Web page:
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Unsettling monkey scene with Gordy in Nope explained

When you walk into a Jordan Peele movie you know to expect a few things… One of them? You anticipate your jaw will drop ever…

The post Unsettling monkey scene with Gordy in Nope explained appeared first on HITC.

When you walk into a Jordan Peele movie you know to expect a few things…

One of them? You anticipate your jaw will drop ever so slightly in awe. “What!?” You’ll think, impressed but perplexed by what you’re seeing. If this feeling is one of the reasons you’ve grown to love the filmmaker’s work then Nope won’t leave you disappointed.

The director’s directorial feature debut – Get Out – marked the arrival of a new horror maestro and his sophomore effort Us simply confirmed it.

As we’ve grown to expect, his third feature delivers scares, laughs, and food for thought while seeing him delve into sci-fi territory. There are plenty of notable sequences but one has perhaps stuck with you like no other. Of course, we’re talking about that Gordy moment.

So, let’s get the monkey scene in Nope explained.

WARNING: MAJOR SPOILERS AHEAD

NOPE: WHERE WAS IT FILMED?

Screenshot from Nope final trailer, Universal Pictures YouTube

Monkey scene in Nope explained

Nope opens with the shot of a monkey – or chimpanzee, rather – sitting on a TV next to a dead body.

It’s certainly a jarring way to begin the movie but the audience later learns that the chimp has a name: Gordy. The animal is the lead in a TV sitcom called Gordy’s House that Jupe (played by Steven Yeun) starred in when he was just a kid.

A flashback reveals that the cast and crew were present on set one day when they were suddenly caught in a bloodbath. A balloon popped and scared Gordy into embarking on a murderous rampage, killing members of the cast in a grisly fashion.

Frightened, Jupe hid under a table but was eventually found by Gordy, who instead of attempting to kill him extended out his hand. He simply wished for Jupe to return the fist bump that had become a staple of the show.The sequence informs us that he and the ape shared a special connection. Alas, one cut short when officials arrived to shoot Gordy dead.

When Jupe remembers the incident, it’s clear that what happened has haunted him and been left somewhat unresolved in his head. The fist bump moment informs Jupe’s confidence; he believes that he can communicate with the aliens because he was able to bring out a side of Gordy that the others weren’t fortunate enough to encourage.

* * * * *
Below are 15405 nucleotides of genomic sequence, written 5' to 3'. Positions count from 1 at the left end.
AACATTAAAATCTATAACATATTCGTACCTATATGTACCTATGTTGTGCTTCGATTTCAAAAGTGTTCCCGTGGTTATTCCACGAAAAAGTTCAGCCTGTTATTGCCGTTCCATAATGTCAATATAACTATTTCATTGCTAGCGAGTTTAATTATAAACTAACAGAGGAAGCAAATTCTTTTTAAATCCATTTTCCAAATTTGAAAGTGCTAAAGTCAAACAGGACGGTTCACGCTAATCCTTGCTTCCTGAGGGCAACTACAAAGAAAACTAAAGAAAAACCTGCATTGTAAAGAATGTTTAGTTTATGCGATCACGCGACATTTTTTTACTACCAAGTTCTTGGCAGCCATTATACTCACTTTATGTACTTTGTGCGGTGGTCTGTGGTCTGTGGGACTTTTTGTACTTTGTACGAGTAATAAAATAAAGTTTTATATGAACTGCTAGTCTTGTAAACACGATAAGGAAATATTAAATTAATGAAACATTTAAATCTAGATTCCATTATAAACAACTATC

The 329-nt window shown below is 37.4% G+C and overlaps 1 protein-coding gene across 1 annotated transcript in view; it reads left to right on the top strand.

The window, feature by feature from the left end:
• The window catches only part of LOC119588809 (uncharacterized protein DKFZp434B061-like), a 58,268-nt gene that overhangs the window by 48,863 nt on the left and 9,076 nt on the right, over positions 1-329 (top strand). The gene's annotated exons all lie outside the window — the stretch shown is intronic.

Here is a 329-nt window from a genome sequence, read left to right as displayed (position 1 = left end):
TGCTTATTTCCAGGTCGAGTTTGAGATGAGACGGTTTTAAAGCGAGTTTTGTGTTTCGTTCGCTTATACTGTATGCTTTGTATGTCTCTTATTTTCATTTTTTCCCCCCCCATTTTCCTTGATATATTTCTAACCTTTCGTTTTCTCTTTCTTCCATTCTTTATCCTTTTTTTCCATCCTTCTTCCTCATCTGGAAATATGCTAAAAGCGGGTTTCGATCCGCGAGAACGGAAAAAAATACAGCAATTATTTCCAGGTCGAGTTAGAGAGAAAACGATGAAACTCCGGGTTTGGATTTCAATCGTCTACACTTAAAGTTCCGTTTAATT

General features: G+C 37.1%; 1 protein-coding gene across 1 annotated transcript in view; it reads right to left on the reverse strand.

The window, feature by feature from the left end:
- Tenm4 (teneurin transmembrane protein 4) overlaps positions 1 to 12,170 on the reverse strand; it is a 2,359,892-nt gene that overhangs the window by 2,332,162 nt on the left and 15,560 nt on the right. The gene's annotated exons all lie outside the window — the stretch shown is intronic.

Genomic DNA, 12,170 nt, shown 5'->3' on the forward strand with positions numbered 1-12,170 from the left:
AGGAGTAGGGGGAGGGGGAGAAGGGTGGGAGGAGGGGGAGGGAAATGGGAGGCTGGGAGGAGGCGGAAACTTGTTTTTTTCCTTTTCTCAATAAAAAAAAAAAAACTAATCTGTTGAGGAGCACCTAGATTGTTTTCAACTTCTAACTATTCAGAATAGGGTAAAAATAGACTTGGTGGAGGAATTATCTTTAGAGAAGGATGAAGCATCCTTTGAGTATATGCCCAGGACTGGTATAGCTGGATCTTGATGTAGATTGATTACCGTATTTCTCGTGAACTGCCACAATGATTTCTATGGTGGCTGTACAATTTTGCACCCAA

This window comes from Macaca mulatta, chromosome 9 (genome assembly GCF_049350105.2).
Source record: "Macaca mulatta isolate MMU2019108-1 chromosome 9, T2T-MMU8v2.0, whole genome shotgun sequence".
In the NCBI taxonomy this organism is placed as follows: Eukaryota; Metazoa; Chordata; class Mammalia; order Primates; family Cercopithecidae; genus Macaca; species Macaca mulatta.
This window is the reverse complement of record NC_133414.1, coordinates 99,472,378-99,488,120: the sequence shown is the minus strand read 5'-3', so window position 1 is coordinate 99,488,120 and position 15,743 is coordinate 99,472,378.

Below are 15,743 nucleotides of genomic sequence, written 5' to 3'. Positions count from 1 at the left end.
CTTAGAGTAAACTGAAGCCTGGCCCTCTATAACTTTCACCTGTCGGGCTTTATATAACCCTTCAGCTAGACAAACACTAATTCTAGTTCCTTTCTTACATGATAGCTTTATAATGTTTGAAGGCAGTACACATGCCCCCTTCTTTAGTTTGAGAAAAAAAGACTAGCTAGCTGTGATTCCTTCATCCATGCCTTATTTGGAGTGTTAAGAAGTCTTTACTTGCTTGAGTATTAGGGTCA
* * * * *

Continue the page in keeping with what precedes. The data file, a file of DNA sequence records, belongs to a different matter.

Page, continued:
This is arguably the main purpose of the flashback’s inclusion. However, audiences may have other readings of the scene, interpreting that like us, Gordy was capable of both compassion and brutality. There is a duality in living things.

WHERE THE CRAWDADS SING: WHAT DOES THE TITLE MEAN?

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‘They symbolise something very bad about us’

From the deer in Get Out to the rabbits in Us, animals are rather prevalent in Jordan Peele’s movies.

In Nope we have the horses and Gordy, so Kevin McCarthy recently asked the filmmaker about the importance of animals in his work during a recent interview:

“Animals to me are somehow intrical to horror and horrific images to me. I love animals but they’re a real reminder of the existential nightmare of ‘what does it mean to be human?’ And they’re a reminder of how we treat anything that doesn’t qualify as human.”

He added: “So there’s a very real world horror that animals are trapped and in some ways, they symbolise something very bad about us, and that’s what my movies are about. It’s about how bad we are.”

View this post on Instagram A post shared by NPE (@nopemovie)

Movies that inspired Nope

Speaking with Fox26 Houston, Jordan opened up about movies that inspired the project, saying that it probably started with Steven Spielberg’s E.T. the Extra-Terrestrial.

The likes of Close Encounter of the Third Kind, The Man Who Shot Liberty Valance, Once Upon A Time in the West, and Unforgiven were also mentioned as being formative.

Nope is now in theaters in the US.
The post Unsettling monkey scene with Gordy in Nope explained appeared first on Ladunblog.

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